Throughout the car, little touches err on the side of practicality and usefulness. Water bottle storage in every door, seats which fold down at the pull of a lever, a large cargo area. The middle seat belt strap goes up into the ceiling for storage when not in use, so it’s out of sight and out of mind.

The materials throughout seem like they’ll wear nicely (they are certainly not all premium, mind you), and there’s a feeling of solidity. The doors make a particularly nice, solid sound upon opening and closure.

It’s worth noting my dealership experience at Beechmont Subaru was quick and pleasant. No hard sell, no hours of negotiation, no pressuring. I came back an hour after signing on my offer, and my new ride was cleaned, vacuumed, filled with fuel, and the paperwork was ready for signature. This Outback is actually the first vehicle I’ve ever purchased from a dealer.

It rides nicely, is decently quiet (boxer engine noise is still there), and I’ve already been doing 28 miles to the gallon without trying. Count me as a satisfied wagon/CUV customer. The rest of the post-cleaning photos are found below.

[Images: Toyota, eBay, Corey Lewis]




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  • Brettc Brettc on Sep 06, 2017

    Love the green colour. Hopefully it treats you well and you'll definitely make out okay if you go to sell it in the future.

  • 28-Cars-Later 28-Cars-Later on Sep 19, 2017

    @Corey I missed this because I recently bought real estate and my graduate class started late August (in addition to already concurrent daily trips to the urban death maze). My only thought other than they say geniuses pick green, is why used? You can't do Subbie used in USDM, its like Kramer's bottle deposit scheme where the numbers just don't add up. What gives?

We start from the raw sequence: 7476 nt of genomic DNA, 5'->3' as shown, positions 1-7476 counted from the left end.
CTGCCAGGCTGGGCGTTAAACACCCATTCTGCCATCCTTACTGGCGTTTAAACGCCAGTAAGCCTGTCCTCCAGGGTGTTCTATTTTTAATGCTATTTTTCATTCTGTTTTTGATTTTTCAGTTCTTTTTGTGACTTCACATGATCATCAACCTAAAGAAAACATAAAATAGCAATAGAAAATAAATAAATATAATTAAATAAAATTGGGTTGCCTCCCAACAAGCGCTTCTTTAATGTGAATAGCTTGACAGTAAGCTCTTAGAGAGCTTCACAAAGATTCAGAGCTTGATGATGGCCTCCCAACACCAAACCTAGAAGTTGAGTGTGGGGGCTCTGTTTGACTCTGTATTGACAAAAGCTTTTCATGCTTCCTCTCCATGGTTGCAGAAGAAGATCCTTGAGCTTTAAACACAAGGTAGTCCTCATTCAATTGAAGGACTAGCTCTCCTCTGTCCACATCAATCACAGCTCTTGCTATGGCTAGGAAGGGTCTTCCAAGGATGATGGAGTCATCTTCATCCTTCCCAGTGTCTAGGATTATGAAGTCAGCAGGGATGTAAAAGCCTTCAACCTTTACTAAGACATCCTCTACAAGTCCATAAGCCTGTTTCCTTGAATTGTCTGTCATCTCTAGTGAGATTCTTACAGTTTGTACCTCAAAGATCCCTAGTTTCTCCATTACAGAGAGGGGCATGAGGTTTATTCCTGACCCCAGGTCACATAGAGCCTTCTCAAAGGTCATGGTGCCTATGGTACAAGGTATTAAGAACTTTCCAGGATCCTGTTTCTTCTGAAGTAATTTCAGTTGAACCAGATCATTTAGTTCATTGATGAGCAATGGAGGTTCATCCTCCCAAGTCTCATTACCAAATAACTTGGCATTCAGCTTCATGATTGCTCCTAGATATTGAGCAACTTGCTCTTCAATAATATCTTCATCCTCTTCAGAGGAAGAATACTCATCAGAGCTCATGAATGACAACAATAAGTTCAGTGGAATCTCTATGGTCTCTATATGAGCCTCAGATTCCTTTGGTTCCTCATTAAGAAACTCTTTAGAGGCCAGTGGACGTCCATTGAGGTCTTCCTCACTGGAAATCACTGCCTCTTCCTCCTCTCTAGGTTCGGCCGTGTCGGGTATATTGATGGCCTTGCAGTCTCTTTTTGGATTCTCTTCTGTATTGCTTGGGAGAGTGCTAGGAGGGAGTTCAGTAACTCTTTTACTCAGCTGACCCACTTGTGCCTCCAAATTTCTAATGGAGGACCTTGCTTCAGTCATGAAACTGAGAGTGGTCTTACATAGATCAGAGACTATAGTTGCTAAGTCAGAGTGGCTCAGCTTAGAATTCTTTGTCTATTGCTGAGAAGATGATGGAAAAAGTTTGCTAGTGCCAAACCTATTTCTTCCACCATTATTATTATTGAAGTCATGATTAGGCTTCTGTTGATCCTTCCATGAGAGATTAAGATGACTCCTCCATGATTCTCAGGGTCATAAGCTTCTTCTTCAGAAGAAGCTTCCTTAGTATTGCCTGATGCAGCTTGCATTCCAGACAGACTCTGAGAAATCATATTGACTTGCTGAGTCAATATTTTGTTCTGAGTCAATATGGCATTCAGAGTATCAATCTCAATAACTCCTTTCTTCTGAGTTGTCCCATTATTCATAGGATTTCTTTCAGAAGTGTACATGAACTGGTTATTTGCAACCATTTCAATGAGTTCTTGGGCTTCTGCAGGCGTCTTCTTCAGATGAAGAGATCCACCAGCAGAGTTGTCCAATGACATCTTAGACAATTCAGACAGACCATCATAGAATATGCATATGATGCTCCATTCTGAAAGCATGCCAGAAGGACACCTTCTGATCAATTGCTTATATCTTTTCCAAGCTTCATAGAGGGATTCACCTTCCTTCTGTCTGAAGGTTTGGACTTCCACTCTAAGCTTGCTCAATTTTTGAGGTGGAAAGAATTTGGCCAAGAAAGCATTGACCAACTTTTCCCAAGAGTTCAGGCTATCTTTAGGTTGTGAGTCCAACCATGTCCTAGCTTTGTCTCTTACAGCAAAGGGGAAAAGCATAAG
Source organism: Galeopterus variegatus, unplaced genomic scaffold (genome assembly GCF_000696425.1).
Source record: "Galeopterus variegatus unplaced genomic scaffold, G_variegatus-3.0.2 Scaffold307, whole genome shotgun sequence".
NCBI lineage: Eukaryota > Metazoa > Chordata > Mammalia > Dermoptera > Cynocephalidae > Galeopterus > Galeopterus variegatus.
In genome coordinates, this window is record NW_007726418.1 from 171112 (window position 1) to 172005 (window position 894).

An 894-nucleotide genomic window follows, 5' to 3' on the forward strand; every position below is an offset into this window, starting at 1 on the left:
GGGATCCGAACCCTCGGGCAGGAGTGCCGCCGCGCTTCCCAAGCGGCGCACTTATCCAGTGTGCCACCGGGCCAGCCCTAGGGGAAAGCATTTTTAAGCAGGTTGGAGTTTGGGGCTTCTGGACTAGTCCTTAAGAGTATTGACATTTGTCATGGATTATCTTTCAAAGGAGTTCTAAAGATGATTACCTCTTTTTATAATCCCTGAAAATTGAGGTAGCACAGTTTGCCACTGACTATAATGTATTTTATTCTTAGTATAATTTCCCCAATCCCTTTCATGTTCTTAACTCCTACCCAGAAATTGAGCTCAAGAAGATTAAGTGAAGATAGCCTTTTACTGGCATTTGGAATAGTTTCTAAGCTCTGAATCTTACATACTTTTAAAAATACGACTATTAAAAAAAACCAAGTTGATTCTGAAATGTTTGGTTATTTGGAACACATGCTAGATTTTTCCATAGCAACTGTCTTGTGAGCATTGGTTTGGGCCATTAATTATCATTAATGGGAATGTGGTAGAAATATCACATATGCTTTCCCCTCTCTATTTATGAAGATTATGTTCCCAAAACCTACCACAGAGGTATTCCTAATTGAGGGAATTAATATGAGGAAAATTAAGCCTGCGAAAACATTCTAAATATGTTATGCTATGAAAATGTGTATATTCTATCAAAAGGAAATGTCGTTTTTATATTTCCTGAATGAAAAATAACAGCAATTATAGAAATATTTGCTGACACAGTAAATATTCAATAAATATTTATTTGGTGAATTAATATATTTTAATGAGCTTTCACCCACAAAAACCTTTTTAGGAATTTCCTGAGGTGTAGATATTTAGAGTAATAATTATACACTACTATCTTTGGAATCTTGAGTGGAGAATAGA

• See 2 previous
    • Corey Lewis Corey Lewis on Sep 19, 2017

      @28-Cars-Later The dealer actually printed me a list of dealer comparables within 100 miles in the same trim, and I had a better price than any of them. It has high miles for the year, which is why I think it sat there for a couple of months (since July). I'm a low mileage driver, so that doesn't bother me so much as long as the service history is there to back it up. The longer I own it, the more the miles come into spec with what's expected from the average customer. My cars gather

  • Arthur Dailey Is most of your driving in stop and go urban traffic?Do you have kids, who you have to drive to and from their activities? Sometimes with their friends/teammates.Do you have pets? Do you have some mobility issues?Can you perform maintenance yourself?Do you have a discretionary fund for unforeseen repairs?Do you have another car, so that you only need to use this on weekends or rural/highway trips?Check your answers to the above. They may tell you that as nice as this car is, you might be better off with a new, boring but more practical SUV.
  • DungBeetle62 Before everyone dumps on California and their tax structure and Gavin's hairstyle, my recent road trip (which didn't get to California) was as follows when tanking up Super Unleaded.Texas - Fort Worth area Costco : $3.36Texas - Amarillo Sam's - $3.46New Mexico - Albuquerque Costco - $3.75Arizona - Flagstaff Sam's - $4.25Nevada - Henderson Costco- $4.72Oil is oil is oil is oil. State taxes vary, transporting the refined product varies, but a friggin BUCK AND A HALF more a gallon (and we're talking Costco to Costco here) ain't passing the smell test as you get out west. No, count me in with thinking someone out west is going for a bigger bite of the apple and figuring people will blame Newsom.
  • Tassos Whoever pays $23,000 for this 15 year old unreliable car will regret it. I would not pay half that.Go get an excellent E55 AMG, also 2008, and pretty close HP-wise, with far higher Torque, and a proper luxury interior..
  • VoGhost Why would anyone want to save a car dealer? No really - what actual value do they provide?
  • FreedMike Really nice example, but these are LEGENDARY for being money pits.